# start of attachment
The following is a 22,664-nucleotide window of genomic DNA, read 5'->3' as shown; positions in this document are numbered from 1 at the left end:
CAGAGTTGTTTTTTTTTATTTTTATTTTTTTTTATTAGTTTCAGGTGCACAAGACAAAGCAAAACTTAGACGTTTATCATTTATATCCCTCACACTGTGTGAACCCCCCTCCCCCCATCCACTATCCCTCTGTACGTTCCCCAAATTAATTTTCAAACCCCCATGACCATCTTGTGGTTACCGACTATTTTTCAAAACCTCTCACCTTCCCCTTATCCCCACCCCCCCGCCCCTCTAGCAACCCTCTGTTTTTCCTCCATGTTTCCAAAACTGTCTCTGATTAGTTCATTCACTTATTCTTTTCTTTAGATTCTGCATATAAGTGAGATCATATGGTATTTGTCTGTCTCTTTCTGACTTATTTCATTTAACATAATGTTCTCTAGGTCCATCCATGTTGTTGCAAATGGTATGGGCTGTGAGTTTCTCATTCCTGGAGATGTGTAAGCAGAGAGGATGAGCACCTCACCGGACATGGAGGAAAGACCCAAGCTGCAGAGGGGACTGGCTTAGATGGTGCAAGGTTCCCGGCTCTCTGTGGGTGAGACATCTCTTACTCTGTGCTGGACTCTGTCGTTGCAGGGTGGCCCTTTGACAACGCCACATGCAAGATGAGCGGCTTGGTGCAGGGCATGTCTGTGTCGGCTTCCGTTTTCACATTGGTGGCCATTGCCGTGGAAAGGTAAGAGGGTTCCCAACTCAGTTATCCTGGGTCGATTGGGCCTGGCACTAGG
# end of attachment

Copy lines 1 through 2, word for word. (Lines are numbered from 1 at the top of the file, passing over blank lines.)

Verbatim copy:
The following is a 22,664-nucleotide window of genomic DNA, read 5'->3' as shown; positions in this document are numbered from 1 at the left end:
CAGAGTTGTTTTTTTTTATTTTTATTTTTTTTTATTAGTTTCAGGTGCACAAGACAAAGCAAAACTTAGACGTTTATCATTTATATCCCTCACACTGTGTGAACCCCCCTCCCCCCATCCACTATCCCTCTGTACGTTCCCCAAATTAATTTTCAAACCCCCATGACCATCTTGTGGTTACCGACTATTTTTCAAAACCTCTCACCTTCCCCTTATCCCCACCCCCCCGCCCCTCTAGCAACCCTCTGTTTTTCCTCCATGTTTCCAAAACTGTCTCTGATTAGTTCATTCACTTATTCTTTTCTTTAGATTCTGCATATAAGTGAGATCATATGGTATTTGTCTGTCTCTTTCTGACTTATTTCATTTAACATAATGTTCTCTAGGTCCATCCATGTTGTTGCAAATGGTATGGGCTGTGAGTTTCTCATTCCTGGAGATGTGTAAGCAGAGAGGATGAGCACCTCACCGGACATGGAGGAAAGACCCAAGCTGCAGAGGGGACTGGCTTAGATGGTGCAAGGTTCCCGGCTCTCTGTGGGTGAGACATCTCTTACTCTGTGCTGGACTCTGTCGTTGCAGGGTGGCCCTTTGACAACGCCACATGCAAGATGAGCGGCTTGGTGCAGGGCATGTCTGTGTCGGCTTCCGTTTTCACATTGGTGGCCATTGCCGTGGAAAGGTAAGAGGGTTCCCAACTCAGTTATCCTGGGTCGATTGGGCCTGGCACTAGG